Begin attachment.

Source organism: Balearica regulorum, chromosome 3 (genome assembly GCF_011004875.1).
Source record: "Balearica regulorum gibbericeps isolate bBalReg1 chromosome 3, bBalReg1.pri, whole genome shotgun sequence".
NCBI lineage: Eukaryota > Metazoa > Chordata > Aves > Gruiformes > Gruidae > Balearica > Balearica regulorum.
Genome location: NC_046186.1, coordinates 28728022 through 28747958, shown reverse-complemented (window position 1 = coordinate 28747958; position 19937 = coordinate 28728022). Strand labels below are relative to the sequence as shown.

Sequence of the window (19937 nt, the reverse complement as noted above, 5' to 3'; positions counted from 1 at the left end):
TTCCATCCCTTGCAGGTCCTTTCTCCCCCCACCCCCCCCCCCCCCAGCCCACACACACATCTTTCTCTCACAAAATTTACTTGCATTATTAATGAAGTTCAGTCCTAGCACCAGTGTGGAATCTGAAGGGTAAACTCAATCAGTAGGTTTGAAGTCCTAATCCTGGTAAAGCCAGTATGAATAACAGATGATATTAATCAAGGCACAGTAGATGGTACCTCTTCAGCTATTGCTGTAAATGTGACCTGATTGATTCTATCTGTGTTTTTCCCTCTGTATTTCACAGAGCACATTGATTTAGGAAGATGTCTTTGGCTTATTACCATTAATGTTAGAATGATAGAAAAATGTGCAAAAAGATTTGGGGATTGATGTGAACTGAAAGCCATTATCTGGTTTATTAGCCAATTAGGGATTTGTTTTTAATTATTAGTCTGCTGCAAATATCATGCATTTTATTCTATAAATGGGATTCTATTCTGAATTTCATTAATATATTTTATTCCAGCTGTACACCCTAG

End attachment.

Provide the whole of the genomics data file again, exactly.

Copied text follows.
Source organism: Balearica regulorum, chromosome 3 (genome assembly GCF_011004875.1).
Source record: "Balearica regulorum gibbericeps isolate bBalReg1 chromosome 3, bBalReg1.pri, whole genome shotgun sequence".
NCBI lineage: Eukaryota > Metazoa > Chordata > Aves > Gruiformes > Gruidae > Balearica > Balearica regulorum.
Genome location: NC_046186.1, coordinates 28728022 through 28747958, shown reverse-complemented (window position 1 = coordinate 28747958; position 19937 = coordinate 28728022). Strand labels below are relative to the sequence as shown.

Sequence of the window (19937 nt, the reverse complement as noted above, 5' to 3'; positions counted from 1 at the left end):
TTCCATCCCTTGCAGGTCCTTTCTCCCCCCACCCCCCCCCCCCCCAGCCCACACACACATCTTTCTCTCACAAAATTTACTTGCATTATTAATGAAGTTCAGTCCTAGCACCAGTGTGGAATCTGAAGGGTAAACTCAATCAGTAGGTTTGAAGTCCTAATCCTGGTAAAGCCAGTATGAATAACAGATGATATTAATCAAGGCACAGTAGATGGTACCTCTTCAGCTATTGCTGTAAATGTGACCTGATTGATTCTATCTGTGTTTTTCCCTCTGTATTTCACAGAGCACATTGATTTAGGAAGATGTCTTTGGCTTATTACCATTAATGTTAGAATGATAGAAAAATGTGCAAAAAGATTTGGGGATTGATGTGAACTGAAAGCCATTATCTGGTTTATTAGCCAATTAGGGATTTGTTTTTAATTATTAGTCTGCTGCAAATATCATGCATTTTATTCTATAAATGGGATTCTATTCTGAATTTCATTAATATATTTTATTCCAGCTGTACACCCTAG